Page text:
Celebrity Travel: Go Away With Evy Poumpouras
"I was a week away from going to Mt. Everest when the unfortunate events of coronavirus caused all travel to be canceled," said former Secret Service Special Agent Evy Poumpouras. "Once things get back to normal, India is the next (destination) on my list. I'm fascinated by their culture and food. I just have to pinpoint exactly where in the country I'd like to visit." Poumpouras' latest project is her book, "Becoming Bulletproof: Protect Yourself, Read People, Influence Situations, and Live Fearlessly" (Simon & Schuster, $27). Based out of New York, she stays in touch with followers on Twitter (https://twitter.com/EvyPoumpouras), Facebook (https://www.facebook.com/evypoumpouras/) and Instagram (https://www.instagram.com/evypoumpouras/).
Q. When you were in the Secret Service, were there different issues to navigate in countries where women had less rights than in the United States?
A. Adaptability is one of the most important elements to being a Secret Service special agent. Although protecting the president was always the primary mission, I also needed to respect the culture and societal norms of the country I was in. This meant, for example, that if President (Barack) Obama was visiting Egypt or Jordan, where women were required to keep their arms and legs covered, I followed suit. The same etiquette applied when protecting certain foreign heads of state who were visiting the U.S. Even when I worked investigations or interviewed terrorists or terrorist sympathizers, I knew my gender could have a negative impact on the outcome. So, in those situations, I adapted and let my male colleagues take the lead. I didn't take it personally, because it wasn't about me or my ego. It was about getting the job done.
Q. What are some tips you would give people traveling alone to keep them safe?
A. Don't be afraid, be cautious. Have situational awareness, which means paying attention to what's going on around you. Your primary focus shouldn't be your phone. And no headphones, either. Being able to hear your environment is just as important as being able to see it. Pay attention to your body language: Shoulders back. Chin up. Eyes scanning. How you carry yourself is the first thing predators look at when choosing their next target. Do some advance work before you travel: Before going overseas look at any U.S. State Department advisories for you designated country. Find out where the local police stations, fire departments and hospitals are so that you know how to get there in case of an emergency.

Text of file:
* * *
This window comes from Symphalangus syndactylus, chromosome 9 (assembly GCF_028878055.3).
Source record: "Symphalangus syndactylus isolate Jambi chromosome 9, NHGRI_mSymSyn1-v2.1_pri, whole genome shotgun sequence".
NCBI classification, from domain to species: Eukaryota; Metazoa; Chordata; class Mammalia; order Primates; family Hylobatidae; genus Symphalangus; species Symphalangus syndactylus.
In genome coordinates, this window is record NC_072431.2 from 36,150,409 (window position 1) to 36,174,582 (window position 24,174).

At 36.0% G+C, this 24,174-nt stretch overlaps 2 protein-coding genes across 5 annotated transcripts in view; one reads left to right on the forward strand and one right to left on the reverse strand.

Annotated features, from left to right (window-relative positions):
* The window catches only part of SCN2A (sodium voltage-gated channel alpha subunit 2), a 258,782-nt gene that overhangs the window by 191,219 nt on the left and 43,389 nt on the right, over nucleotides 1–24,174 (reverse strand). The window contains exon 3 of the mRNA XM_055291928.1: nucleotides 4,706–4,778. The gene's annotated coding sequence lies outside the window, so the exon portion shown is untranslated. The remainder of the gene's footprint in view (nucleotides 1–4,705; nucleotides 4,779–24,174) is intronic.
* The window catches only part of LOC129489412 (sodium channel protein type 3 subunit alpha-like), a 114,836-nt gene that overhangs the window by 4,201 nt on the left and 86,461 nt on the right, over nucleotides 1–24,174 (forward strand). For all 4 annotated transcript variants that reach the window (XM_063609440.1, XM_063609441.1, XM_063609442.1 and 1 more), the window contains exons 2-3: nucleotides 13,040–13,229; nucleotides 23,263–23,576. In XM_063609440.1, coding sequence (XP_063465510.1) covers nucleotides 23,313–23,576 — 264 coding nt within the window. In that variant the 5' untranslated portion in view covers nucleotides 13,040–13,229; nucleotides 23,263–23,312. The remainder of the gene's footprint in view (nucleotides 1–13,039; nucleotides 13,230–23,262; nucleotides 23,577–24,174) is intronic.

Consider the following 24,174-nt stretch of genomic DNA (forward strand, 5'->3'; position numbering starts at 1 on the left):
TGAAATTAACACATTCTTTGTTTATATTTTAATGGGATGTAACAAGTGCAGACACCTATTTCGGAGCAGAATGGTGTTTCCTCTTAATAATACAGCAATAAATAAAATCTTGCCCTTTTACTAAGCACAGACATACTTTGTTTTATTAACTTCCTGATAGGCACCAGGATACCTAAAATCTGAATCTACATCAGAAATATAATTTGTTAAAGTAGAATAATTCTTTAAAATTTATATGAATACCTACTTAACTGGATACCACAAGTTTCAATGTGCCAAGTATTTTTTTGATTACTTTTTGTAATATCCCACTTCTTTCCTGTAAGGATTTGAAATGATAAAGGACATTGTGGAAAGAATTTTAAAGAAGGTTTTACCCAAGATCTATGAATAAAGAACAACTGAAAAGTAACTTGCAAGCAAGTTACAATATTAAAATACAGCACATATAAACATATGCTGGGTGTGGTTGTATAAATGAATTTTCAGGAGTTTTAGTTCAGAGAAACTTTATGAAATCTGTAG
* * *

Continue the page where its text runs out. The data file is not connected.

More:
Q. What was the first trip you took as a child?
A. Both my mom and dad are immigrants from Greece. I spent nearly every childhood summer there. Once my brother and I finished school for the year, our parents would fly us back to their homeland while they stayed in the U.S. and worked. They couldn't afford to hire a babysitter. So, from June through August, we spent every day with our grandparents, aunts, uncles and cousins. I loved it!
Q. What is your favorite vacation destination?
A. Greece. I love it because you can go anywhere. Some vacation destinations encourage tourists to frequent only certain areas or stay within certain geographical boundaries, because it's not safe anywhere else. But in Greece you can explore everywhere. You can mingle with the locals, eat at the same restaurants, dance at the same clubs, swim at the same beaches. When I travel for vacation, I want to embrace the native culture, not be corralled in with the other tourists.
Q. What untapped destination should people know about?